It’s hard to believe my little one is a year and a half old!! Noel has brought so much happiness to so many lives, and we are lucky parents. He is curious, adaptable, playful and so much more. One of our greatest accomplishments as a family has been spending a lot of our time hiking with our baby/toddler. We started hiking with a baby when he was around 2 months old, and since then Noel has accomplished around 35 different hikes. While some are flat walks coming in under 2 miles, we’ve also taken him on 10 mile treks up a mountain.
We’ve learned a lot since that first walk around a wetland sanctuary, and this advice is helpful to first-time hikers as well as experienced families. If you take away one thing from this, let it be this: get your children out into nature as early as you can. As a society we are desperately in need of children who play with sticks, a new generation of children who care about the Earth around them, and parents who could use a bit less stress. Nature will do it all!
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Hike #2 Cherry Creek Falls: Layer, layer, layer!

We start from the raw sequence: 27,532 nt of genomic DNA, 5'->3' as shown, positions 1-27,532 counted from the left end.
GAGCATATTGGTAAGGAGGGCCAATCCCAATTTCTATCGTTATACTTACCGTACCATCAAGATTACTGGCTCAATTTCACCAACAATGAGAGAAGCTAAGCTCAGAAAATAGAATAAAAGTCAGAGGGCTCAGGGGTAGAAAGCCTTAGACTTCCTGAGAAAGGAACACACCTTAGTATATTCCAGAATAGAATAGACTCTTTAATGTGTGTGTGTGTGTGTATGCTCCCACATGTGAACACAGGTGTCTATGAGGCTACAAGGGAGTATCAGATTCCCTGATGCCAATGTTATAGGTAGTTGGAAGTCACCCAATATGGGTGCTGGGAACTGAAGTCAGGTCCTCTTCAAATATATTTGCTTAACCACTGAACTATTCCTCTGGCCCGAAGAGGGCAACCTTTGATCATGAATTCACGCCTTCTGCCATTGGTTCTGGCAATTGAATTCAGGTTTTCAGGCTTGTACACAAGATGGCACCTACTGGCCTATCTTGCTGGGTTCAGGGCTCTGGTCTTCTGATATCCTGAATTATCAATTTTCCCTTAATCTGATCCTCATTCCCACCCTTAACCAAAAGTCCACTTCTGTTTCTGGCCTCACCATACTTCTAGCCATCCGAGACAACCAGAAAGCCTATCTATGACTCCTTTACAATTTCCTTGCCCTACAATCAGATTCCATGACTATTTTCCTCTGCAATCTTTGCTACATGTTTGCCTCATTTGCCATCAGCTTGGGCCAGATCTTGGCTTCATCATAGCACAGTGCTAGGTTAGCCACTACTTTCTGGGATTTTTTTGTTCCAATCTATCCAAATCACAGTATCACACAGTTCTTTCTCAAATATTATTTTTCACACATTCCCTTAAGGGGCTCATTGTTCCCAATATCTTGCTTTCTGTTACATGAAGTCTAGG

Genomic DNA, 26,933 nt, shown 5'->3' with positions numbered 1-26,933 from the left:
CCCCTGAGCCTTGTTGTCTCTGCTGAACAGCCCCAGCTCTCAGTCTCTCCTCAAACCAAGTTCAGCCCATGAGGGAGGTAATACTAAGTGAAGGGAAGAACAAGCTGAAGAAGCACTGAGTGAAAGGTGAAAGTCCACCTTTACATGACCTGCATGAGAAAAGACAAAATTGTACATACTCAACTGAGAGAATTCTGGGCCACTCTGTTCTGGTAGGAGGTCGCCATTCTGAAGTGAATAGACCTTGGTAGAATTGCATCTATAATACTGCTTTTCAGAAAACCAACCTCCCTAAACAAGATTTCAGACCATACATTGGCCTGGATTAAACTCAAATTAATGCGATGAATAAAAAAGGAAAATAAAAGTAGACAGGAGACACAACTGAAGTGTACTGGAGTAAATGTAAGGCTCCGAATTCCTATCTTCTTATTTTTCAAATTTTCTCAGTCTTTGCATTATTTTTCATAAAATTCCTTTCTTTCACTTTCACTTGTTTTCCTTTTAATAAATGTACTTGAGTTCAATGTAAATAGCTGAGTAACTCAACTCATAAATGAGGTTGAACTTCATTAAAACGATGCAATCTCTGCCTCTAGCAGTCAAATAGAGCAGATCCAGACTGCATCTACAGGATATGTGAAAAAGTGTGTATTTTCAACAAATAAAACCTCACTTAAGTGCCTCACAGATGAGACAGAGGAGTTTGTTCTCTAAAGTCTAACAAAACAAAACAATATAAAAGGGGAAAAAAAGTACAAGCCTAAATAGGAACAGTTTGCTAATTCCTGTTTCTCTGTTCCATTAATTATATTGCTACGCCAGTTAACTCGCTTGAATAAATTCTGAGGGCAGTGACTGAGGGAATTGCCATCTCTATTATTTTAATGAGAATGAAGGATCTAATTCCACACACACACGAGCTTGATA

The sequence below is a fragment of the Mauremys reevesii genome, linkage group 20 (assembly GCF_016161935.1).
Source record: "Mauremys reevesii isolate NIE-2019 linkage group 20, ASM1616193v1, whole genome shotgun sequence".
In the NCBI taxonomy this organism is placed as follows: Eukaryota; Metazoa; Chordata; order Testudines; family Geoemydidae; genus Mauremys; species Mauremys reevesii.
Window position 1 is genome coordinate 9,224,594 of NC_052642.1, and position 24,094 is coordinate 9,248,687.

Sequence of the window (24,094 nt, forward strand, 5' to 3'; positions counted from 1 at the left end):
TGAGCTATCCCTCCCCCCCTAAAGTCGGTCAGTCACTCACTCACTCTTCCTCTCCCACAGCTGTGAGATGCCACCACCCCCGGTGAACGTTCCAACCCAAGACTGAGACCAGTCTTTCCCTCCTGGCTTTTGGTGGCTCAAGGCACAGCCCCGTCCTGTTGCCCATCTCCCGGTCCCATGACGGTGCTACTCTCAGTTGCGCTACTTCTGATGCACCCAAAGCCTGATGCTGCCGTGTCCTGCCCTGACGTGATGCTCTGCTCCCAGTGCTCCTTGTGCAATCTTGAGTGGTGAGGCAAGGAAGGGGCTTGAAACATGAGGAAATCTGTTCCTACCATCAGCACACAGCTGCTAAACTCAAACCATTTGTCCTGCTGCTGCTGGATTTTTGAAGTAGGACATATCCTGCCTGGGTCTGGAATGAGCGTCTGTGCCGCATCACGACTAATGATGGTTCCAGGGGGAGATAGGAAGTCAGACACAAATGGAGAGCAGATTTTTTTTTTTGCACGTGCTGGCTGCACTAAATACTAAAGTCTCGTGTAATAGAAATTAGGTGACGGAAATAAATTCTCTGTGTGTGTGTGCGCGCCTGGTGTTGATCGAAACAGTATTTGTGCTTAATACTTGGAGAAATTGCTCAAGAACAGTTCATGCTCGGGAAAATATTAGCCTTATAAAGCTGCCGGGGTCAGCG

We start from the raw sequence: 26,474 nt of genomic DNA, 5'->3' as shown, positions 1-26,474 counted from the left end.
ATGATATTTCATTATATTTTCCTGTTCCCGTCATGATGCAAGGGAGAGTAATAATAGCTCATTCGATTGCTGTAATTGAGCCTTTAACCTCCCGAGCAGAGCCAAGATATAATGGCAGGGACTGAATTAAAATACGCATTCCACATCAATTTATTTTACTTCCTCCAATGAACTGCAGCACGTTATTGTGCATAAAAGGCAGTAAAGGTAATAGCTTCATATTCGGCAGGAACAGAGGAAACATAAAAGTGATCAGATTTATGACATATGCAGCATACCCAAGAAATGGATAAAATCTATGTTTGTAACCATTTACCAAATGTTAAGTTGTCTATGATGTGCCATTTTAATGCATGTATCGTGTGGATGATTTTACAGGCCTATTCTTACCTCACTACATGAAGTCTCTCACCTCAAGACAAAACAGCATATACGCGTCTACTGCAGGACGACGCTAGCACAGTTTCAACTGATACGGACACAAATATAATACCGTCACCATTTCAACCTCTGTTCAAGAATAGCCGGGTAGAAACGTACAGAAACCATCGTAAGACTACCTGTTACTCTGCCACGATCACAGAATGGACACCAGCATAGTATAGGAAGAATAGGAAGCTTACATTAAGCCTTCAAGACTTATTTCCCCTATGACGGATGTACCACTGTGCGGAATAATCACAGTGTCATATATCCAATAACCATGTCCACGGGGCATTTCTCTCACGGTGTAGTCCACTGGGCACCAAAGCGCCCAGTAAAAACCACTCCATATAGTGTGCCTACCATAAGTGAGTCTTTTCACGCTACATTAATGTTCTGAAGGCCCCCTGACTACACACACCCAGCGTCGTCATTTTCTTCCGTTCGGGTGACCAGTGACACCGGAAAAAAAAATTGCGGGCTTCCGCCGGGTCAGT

Hike Stats: 4.9 miles, 587 feet
On our first “real” hike with Noel we walked through the forest past mossy trees and muddy spots to get to a waterfall and the pool below.
When we began the hike it was early in the day, and pretty cool outside. Babies usually require an extra layer than you are wearing so we had Noel all snug in one of his sleepers. The problem was that as the day got warmer, we got warmer, and Noel was in a front-facing Lillebaby carrier. After awhile we were concerned that he was getting too hot in there, and carried him part of the way.
When traveling with a baby/toddler, anywhere, have all types of clothes for all types of situations. Travel with a short-sleeve onesie, a long-sleeve onesie, pants, shorts, a raincoat…whatever you may possibly need in your climate!
Hike #4 Franklin Falls
Hike Stats: 2 miles, 367 feet
Spring is the time for waterfalls, and so we visited another one with Noel when he was approaching 3 months old.
Franklin Falls is an easy hike, but to get down to the falls requires a bit of rock scrambling. The rocks are slippery from the mist coming off of the falls. Not the best situation with a small baby in a carrier. Adjust your expectations when hiking with a baby/toddler; you may not always make it to the end of the trail.
Although the falls themselves were not the backdrop I thought they would be, and Noel never got to see them, there were so many cute photo opportunities along the way. What do they say? It’s about the journey, not the destination!
Hike #7 Twin Falls, Maui
Hike Stats: 0.5 miles, 164 feet